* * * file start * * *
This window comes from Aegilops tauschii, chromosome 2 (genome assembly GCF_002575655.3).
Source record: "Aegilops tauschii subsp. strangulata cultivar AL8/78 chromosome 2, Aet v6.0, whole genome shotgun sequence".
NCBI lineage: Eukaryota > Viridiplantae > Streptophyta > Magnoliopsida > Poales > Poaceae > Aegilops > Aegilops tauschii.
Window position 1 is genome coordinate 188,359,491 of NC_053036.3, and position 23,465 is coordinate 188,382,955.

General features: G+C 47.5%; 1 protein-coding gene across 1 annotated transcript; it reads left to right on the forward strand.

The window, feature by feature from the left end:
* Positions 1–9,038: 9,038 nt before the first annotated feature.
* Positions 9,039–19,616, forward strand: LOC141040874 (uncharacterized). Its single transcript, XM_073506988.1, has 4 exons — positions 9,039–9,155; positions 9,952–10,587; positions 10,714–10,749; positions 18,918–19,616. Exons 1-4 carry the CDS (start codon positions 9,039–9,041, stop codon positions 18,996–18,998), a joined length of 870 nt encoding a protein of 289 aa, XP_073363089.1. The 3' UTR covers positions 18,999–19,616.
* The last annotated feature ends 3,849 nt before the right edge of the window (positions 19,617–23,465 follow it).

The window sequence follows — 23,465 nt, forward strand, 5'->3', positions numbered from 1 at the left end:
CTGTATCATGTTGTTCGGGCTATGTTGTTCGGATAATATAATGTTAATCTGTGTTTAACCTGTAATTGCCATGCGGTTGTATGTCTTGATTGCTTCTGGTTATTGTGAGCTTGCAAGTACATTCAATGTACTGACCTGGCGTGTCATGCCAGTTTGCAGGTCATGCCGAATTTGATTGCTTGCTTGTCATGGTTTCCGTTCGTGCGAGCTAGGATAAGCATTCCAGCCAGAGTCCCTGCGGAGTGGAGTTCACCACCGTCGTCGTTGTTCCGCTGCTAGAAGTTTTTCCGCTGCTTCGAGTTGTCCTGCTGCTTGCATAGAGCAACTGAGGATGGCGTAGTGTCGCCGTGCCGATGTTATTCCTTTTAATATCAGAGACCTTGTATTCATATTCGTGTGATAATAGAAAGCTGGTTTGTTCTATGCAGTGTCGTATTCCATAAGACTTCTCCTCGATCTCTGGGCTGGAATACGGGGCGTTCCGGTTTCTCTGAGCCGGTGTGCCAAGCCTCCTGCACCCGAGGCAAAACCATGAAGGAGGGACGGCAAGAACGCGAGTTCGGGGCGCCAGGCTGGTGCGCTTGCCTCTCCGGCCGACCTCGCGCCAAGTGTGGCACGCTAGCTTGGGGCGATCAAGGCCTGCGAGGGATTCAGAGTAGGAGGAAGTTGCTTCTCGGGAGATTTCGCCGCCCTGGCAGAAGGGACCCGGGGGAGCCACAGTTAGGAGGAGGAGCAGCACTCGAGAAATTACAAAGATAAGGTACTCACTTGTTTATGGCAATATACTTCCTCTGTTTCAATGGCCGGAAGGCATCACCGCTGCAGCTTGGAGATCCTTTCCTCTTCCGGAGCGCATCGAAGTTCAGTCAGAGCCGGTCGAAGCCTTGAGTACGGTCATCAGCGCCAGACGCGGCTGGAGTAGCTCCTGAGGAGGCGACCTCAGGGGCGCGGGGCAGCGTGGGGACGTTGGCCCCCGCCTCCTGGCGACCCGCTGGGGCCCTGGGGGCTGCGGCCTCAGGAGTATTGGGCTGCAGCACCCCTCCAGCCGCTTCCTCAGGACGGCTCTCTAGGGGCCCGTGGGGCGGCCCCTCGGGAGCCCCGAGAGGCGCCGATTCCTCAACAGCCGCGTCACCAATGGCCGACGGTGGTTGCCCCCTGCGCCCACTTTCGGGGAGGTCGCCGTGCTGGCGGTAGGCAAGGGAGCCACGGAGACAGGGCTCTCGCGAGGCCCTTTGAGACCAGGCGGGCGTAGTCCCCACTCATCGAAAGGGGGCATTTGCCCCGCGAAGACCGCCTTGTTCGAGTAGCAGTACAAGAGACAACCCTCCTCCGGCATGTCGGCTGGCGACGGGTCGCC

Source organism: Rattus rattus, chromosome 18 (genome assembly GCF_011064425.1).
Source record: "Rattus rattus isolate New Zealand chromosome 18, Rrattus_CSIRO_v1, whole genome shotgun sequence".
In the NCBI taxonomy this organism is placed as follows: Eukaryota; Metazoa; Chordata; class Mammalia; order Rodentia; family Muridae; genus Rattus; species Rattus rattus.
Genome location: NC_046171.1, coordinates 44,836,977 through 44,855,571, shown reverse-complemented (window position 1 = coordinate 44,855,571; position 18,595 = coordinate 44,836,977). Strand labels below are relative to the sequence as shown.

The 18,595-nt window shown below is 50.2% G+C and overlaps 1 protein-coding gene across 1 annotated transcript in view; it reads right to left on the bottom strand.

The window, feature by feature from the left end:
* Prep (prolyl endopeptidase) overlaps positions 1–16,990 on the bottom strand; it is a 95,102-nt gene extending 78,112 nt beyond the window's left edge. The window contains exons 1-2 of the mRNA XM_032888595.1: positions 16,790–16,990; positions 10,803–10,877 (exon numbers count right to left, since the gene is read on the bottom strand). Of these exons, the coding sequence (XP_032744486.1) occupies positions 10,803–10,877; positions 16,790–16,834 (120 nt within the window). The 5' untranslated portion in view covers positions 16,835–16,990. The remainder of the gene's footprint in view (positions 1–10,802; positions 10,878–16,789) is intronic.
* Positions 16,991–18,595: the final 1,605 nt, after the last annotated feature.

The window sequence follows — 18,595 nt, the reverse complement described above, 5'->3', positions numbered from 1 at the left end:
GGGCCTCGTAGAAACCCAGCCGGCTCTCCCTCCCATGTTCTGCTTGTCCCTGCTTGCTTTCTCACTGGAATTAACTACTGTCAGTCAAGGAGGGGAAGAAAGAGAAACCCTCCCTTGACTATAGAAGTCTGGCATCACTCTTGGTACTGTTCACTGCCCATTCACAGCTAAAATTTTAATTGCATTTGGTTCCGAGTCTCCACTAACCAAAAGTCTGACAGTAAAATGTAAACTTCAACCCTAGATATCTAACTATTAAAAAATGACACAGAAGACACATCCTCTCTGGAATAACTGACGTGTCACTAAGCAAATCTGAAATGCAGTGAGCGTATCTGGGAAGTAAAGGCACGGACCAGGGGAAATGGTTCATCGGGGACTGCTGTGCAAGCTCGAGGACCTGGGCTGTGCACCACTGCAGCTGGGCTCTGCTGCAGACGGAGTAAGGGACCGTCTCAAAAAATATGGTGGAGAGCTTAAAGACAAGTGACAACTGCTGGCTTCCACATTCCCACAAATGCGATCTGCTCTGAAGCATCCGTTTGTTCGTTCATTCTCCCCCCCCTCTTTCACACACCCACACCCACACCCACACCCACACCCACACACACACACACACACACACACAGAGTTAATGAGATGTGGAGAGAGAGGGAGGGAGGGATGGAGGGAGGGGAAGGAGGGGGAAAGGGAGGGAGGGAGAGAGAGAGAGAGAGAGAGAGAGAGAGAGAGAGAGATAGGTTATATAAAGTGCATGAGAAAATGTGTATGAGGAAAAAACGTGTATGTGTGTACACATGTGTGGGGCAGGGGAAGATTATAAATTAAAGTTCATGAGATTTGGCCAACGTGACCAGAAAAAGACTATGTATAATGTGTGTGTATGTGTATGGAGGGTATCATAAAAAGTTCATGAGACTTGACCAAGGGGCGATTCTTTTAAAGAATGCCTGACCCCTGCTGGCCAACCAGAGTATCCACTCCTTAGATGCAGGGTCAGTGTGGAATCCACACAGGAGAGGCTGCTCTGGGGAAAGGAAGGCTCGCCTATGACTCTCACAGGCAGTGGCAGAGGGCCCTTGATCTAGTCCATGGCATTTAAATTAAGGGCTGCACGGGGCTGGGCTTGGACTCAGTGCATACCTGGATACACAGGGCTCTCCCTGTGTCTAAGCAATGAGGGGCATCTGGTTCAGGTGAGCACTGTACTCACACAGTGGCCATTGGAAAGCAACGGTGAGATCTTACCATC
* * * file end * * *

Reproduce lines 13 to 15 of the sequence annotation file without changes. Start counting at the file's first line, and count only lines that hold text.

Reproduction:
Source record: "Rattus rattus isolate New Zealand chromosome 18, Rrattus_CSIRO_v1, whole genome shotgun sequence".
In the NCBI taxonomy this organism is placed as follows: Eukaryota; Metazoa; Chordata; class Mammalia; order Rodentia; family Muridae; genus Rattus; species Rattus rattus.
Genome location: NC_046171.1, coordinates 44,836,977 through 44,855,571, shown reverse-complemented (window position 1 = coordinate 44,855,571; position 18,595 = coordinate 44,836,977). Strand labels below are relative to the sequence as shown.